Sony's new 4K projector offers ultra short throw for a lot of dough

The VPL-VZ1000ES will be available from April, at a suggested retail price of US$25,000

Sony continues to grow its home theater lineup with its latest projector, the VPL-VZ1000ES. The HDR-compatible 4K projector is an ultra-short throw model and can produce a 16:9 aspect ratio image to a size of 100 in (254 cm) while positioned a mere 6 in (15 cm) away from a wall, making it a good fit for homes without a dedicated media room.

Continue Reading Sony’s new 4K projector offers ultra short throw for a lot of dough

Category: Home Entertainment


Related Articles:

Source: GizMag

Flash storage startup Kaminario raises $75 million

Kaminario flash storage

Kaminario, a startup that sells all-flash storage hardware, today announced a $75 million funding round.

Founded in 2008, the Newton, Massachusetts-based startup carries out its research and development in Israel, where it has a team of engineers just outside of Haifa. Dani Golan, Kaminario’s founder and CEO, told VentureBeat in an interview: “There are three places today where storage technologies are being developed: Silicon Valley, the Boston area, and Israel. We have two out of three, which is not bad!”

Kaminario, which released its product in 2014, provides hardware, software, and services for companies’ data centers, both in private clouds and public clouds. The product is built from the ground up for all-flash, as opposed to transforming existing legacy hard disk drive-based products to flash. The hardware, software, and services start at $200,000.

Customers, which according to Golan are in the hundreds, include Priceline, Telefónica, and Nuance Communications. Kaminario’s competitors range from scrappers like Pure Storage, Nimble Storage, and NetApp’s SolidFire to enterprise storage giants like Hitachi, HP, and Golan’s former employer, EMC. “We are at the heart of what I consider the two most significant revolutions in IT in the last two decades,” said Golan. “One is the cloud and the other is flash.”

Hong Kong-based private equity firm Waterwood led this latest round of funding. New investor CE Ventures, along with existing investors Sequoia Capital, Pitango Venture Capital, Lazarus, Silicon Valley Bank, and Globespan Capital Partners, also joined. The new money will be used to expand globally and further product development. Kaminario currently has 235 employees.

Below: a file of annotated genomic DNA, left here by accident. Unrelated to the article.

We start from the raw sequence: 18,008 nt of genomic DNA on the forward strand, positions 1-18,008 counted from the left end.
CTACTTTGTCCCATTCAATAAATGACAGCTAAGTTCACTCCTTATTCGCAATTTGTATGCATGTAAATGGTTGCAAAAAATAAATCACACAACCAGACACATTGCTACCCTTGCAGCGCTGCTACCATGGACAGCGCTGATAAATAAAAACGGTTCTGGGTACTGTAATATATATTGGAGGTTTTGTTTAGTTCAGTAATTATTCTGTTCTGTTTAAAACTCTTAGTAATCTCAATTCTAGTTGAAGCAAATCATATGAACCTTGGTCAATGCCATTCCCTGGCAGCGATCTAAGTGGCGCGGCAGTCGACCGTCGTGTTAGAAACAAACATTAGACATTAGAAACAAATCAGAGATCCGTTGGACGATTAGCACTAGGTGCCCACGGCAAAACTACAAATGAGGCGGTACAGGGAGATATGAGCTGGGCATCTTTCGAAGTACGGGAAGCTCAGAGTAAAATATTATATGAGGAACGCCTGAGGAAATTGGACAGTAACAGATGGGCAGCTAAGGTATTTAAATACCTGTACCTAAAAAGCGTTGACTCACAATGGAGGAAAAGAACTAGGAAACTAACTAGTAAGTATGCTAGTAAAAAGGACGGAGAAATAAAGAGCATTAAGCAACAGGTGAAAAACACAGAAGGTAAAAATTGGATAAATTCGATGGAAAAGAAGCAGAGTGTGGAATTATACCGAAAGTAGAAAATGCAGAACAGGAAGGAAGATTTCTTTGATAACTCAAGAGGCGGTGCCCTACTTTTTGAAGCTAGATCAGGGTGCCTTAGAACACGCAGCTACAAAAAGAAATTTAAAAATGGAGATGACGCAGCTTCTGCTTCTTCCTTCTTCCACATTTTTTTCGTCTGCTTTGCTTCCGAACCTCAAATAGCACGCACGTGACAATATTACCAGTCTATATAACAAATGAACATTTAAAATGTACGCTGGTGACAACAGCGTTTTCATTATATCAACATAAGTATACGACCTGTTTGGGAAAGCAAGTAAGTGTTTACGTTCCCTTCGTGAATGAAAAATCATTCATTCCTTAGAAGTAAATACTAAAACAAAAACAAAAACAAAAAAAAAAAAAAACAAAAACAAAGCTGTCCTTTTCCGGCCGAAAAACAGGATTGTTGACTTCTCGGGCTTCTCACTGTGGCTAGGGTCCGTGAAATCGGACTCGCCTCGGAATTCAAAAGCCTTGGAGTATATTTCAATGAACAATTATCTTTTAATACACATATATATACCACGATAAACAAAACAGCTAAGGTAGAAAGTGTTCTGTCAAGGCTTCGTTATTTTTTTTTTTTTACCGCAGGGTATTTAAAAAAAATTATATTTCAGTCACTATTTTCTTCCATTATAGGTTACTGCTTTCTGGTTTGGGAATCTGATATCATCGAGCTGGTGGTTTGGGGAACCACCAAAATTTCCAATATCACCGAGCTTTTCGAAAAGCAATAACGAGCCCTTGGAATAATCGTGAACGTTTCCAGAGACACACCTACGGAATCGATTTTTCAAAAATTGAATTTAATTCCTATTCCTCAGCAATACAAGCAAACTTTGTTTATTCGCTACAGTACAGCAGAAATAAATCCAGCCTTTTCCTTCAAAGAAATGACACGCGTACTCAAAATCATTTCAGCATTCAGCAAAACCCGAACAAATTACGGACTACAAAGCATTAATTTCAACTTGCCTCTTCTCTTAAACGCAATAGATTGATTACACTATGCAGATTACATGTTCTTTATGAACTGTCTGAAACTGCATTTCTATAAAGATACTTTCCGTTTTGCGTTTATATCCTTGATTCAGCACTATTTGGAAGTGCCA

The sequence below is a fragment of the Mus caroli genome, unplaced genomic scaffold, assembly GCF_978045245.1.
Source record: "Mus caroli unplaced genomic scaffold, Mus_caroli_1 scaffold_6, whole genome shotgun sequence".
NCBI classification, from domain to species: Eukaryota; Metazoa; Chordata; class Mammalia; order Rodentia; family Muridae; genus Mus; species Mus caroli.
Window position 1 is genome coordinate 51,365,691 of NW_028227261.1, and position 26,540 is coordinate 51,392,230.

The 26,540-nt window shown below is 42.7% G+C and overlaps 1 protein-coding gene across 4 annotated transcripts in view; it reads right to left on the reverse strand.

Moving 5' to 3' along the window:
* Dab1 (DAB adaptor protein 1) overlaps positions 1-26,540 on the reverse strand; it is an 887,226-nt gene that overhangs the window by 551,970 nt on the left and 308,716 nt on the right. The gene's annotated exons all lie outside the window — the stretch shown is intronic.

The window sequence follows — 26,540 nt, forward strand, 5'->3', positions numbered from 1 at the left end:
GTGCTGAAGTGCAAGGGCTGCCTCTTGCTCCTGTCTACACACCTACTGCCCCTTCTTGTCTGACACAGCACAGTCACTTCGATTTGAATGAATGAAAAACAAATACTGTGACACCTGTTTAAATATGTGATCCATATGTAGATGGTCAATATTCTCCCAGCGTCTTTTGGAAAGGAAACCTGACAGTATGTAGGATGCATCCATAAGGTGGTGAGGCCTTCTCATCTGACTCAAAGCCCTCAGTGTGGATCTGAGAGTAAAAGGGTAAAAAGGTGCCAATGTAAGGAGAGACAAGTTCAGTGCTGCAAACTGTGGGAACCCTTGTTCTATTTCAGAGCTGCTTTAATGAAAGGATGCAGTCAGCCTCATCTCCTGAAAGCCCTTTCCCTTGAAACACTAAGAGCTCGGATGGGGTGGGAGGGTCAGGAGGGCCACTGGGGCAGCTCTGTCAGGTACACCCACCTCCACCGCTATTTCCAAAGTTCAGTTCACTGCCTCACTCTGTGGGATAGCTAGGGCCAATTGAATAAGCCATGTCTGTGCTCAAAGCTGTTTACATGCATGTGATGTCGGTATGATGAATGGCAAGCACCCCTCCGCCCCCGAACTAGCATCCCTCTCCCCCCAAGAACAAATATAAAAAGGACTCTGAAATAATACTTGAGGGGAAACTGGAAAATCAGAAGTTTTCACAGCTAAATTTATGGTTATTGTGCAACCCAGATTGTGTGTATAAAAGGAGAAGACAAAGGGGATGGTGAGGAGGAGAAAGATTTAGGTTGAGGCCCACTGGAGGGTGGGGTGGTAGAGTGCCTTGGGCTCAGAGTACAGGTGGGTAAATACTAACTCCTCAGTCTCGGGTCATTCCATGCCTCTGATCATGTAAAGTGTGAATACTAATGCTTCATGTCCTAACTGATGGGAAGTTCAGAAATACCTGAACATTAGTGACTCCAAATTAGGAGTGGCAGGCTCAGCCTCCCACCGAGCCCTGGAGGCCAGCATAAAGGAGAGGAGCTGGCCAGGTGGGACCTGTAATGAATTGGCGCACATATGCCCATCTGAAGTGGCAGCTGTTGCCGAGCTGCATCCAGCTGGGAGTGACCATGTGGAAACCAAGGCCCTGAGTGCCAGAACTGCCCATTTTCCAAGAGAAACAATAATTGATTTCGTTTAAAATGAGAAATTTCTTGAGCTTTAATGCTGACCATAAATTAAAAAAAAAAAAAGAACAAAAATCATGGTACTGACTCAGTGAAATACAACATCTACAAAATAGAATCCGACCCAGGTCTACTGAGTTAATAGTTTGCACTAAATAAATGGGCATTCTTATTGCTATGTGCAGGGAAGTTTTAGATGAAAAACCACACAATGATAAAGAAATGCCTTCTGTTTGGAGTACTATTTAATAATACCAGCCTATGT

Sign up for Funding Daily: Get the latest news in your inbox every weekday.

Source: Venture Beat

Lionsgate and Michael Milken invest in esports team The Immortals

The Immortals' CS:GO team (left to right) Henrique "Hen1" Teles, João “Felps” Vasconcello, Gustavo “Shoowtime” Goncalves, Ricardo “Boltz” PrassL, ucas “Lucas1” Teles.

The esports business is attracting more high-end investors. Today, film studio Lionsgate and financier Michael Milken are investing in the professional esports team The Immortals.

After many years in the wilderness, esports has matured. It grew to $892 million in 2016, according to market researcher SuperData Research. And the investors in the market are in a bit of a rush to stake out territory that they believe will be valuable in the future. In this case, investors with considerable financial and entertainment clout are stepping up to participate in esports.

Previous investors who are also contributing include Steve Kaplan, cofounder of Oaktree Capital and co-owner of The Memphis Grizzlies basketball team; investor Gregory Milken; Third Wave entrepreneur Allen DeBevoise; and CrossCut Ventures, among others.

The Immortals currently compete worldwide for over 200 million fans in League of Legends, Counter-Strike: Global Offensive, Overwatch, and Super Smash Brothers.

Peter Levin of Lionsgate is bullish on the medium of VR.

Above: Peter Levin of Lionsgate is bullish on the medium of VR.

Image Credit: VentureBeat

“We’re delighted to be an early mover in a market that has the potential to transform the face of sports entertainment,” said Lionsgate president of Interactive Ventures & Games, Peter Levin, in a statement. “Our involvement in eSports creates tremendous opportunities to develop new content and utilize our suite of distribution platforms for a coveted consumer demographic with compelling engagement metrics. Collaborating with an elite group of partners, the combination of the Lionsgate and Immortals brands will be formidable.”

The esports business is getting to be a lot like pro physical sports. The Immortals was formed in September of 2015 with the acquisition of Team 8.  And The Immortals acquired another pro team recently: Tempo Storm‘s Counter-Strike group, as part of an attempt to establish a powerhouse franchise in a fledgling industry.